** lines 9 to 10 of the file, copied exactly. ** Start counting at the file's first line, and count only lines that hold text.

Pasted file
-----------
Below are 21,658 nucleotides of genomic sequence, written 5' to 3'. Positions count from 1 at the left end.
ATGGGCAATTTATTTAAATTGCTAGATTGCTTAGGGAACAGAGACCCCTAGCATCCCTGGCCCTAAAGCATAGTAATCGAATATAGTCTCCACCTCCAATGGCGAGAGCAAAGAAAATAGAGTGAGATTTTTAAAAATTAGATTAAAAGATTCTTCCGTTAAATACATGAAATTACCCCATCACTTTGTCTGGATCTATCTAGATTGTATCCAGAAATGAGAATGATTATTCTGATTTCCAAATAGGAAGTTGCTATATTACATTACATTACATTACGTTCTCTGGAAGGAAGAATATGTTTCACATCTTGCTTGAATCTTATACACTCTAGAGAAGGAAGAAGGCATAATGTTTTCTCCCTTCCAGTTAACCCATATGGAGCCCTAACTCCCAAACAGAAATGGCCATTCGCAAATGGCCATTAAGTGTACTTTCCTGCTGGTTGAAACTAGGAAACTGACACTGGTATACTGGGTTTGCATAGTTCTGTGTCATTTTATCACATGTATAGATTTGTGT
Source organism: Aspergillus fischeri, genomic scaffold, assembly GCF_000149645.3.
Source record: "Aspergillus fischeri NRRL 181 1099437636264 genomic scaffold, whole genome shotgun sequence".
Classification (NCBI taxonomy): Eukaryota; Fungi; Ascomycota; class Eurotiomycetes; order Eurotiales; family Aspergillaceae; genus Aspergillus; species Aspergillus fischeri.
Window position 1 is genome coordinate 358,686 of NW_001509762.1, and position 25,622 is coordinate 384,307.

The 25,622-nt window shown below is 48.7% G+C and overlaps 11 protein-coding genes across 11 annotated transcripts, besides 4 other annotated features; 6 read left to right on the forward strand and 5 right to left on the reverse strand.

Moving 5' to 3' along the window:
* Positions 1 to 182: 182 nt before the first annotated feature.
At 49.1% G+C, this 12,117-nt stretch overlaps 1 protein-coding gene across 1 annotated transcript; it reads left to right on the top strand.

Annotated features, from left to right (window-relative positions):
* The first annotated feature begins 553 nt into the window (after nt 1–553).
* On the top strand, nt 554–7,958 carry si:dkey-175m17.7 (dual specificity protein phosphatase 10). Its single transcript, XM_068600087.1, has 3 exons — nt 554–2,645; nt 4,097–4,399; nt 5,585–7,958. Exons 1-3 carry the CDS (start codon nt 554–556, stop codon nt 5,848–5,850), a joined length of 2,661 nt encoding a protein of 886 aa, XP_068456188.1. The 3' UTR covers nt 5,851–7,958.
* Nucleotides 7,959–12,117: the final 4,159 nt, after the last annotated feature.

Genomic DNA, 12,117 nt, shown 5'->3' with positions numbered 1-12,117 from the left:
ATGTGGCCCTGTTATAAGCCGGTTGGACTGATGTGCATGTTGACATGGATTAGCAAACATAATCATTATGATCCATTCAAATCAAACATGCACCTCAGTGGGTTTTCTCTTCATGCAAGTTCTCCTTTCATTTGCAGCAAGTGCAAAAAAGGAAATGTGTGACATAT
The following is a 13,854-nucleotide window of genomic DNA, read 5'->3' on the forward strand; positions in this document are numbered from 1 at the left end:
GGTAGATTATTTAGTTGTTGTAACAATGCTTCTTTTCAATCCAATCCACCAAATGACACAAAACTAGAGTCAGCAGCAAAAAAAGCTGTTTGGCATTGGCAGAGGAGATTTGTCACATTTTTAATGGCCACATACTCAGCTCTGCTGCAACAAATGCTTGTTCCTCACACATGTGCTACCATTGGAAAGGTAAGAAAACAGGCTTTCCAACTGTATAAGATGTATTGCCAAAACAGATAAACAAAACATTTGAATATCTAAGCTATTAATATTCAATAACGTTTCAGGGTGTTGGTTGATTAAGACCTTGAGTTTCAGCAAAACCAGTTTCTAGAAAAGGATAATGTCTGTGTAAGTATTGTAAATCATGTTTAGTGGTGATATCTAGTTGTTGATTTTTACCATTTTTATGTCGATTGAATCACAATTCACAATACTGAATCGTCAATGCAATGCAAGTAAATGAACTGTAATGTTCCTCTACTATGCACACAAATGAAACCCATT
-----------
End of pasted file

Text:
* Positions 1 to 182: 182 nt before the first annotated feature.
At 49.1% G+C, this 12,117-nt stretch overlaps 1 protein-coding gene across 1 annotated transcript; it reads left to right on the top strand.